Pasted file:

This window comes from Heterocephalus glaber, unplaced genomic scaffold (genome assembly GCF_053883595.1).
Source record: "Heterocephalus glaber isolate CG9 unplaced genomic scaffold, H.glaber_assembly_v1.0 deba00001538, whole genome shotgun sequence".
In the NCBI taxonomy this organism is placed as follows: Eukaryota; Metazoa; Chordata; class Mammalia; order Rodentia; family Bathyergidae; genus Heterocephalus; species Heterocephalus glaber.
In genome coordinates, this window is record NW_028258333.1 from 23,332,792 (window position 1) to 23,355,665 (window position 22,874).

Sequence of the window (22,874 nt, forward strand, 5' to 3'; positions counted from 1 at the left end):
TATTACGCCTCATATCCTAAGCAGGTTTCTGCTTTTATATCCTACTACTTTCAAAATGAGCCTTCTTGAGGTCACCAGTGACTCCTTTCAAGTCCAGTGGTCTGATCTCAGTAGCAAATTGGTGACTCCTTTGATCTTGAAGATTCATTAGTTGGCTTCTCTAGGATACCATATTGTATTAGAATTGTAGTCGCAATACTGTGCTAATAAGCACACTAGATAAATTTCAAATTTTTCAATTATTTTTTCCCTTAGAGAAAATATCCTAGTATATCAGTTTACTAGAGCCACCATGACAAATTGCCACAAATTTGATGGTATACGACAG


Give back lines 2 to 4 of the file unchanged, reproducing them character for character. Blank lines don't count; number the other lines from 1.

Source record: "Heterocephalus glaber isolate CG9 unplaced genomic scaffold, H.glaber_assembly_v1.0 deba00001538, whole genome shotgun sequence".
In the NCBI taxonomy this organism is placed as follows: Eukaryota; Metazoa; Chordata; class Mammalia; order Rodentia; family Bathyergidae; genus Heterocephalus; species Heterocephalus glaber.
In genome coordinates, this window is record NW_028258333.1 from 23,332,792 (window position 1) to 23,355,665 (window position 22,874).